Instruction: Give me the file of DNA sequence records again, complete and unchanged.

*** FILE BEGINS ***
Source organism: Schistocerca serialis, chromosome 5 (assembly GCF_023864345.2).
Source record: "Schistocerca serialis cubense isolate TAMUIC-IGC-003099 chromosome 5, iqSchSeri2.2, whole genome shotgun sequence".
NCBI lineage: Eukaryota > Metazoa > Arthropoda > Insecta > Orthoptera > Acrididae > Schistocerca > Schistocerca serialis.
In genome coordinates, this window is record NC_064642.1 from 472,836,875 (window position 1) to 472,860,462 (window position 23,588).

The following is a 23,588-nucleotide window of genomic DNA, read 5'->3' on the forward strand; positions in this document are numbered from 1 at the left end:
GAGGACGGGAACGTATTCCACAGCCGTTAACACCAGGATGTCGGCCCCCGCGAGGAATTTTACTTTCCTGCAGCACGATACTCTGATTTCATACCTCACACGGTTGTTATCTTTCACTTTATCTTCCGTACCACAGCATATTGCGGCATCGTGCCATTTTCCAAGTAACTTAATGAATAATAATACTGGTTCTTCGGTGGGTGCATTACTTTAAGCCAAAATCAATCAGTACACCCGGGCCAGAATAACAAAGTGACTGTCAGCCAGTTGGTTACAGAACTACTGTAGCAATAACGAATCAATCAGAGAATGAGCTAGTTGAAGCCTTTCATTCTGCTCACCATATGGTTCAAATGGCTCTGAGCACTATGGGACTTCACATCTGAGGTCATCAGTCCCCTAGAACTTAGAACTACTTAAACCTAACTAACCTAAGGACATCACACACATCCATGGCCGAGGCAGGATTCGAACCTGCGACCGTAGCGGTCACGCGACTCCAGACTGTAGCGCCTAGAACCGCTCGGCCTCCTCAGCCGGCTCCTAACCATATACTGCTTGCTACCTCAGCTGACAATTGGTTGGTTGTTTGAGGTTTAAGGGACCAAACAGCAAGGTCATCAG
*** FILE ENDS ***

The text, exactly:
Source organism: Schistocerca serialis, chromosome 5 (assembly GCF_023864345.2).
Source record: "Schistocerca serialis cubense isolate TAMUIC-IGC-003099 chromosome 5, iqSchSeri2.2, whole genome shotgun sequence".
NCBI lineage: Eukaryota > Metazoa > Arthropoda > Insecta > Orthoptera > Acrididae > Schistocerca > Schistocerca serialis.
In genome coordinates, this window is record NC_064642.1 from 472,836,875 (window position 1) to 472,860,462 (window position 23,588).

The following is a 23,588-nucleotide window of genomic DNA, read 5'->3' on the forward strand; positions in this document are numbered from 1 at the left end:
GAGGACGGGAACGTATTCCACAGCCGTTAACACCAGGATGTCGGCCCCCGCGAGGAATTTTACTTTCCTGCAGCACGATACTCTGATTTCATACCTCACACGGTTGTTATCTTTCACTTTATCTTCCGTACCACAGCATATTGCGGCATCGTGCCATTTTCCAAGTAACTTAATGAATAATAATACTGGTTCTTCGGTGGGTGCATTACTTTAAGCCAAAATCAATCAGTACACCCGGGCCAGAATAACAAAGTGACTGTCAGCCAGTTGGTTACAGAACTACTGTAGCAATAACGAATCAATCAGAGAATGAGCTAGTTGAAGCCTTTCATTCTGCTCACCATATGGTTCAAATGGCTCTGAGCACTATGGGACTTCACATCTGAGGTCATCAGTCCCCTAGAACTTAGAACTACTTAAACCTAACTAACCTAAGGACATCACACACATCCATGGCCGAGGCAGGATTCGAACCTGCGACCGTAGCGGTCACGCGACTCCAGACTGTAGCGCCTAGAACCGCTCGGCCTCCTCAGCCGGCTCCTAACCATATACTGCTTGCTACCTCAGCTGACAATTGGTTGGTTGTTTGAGGTTTAAGGGACCAAACAGCAAGGTCATCAG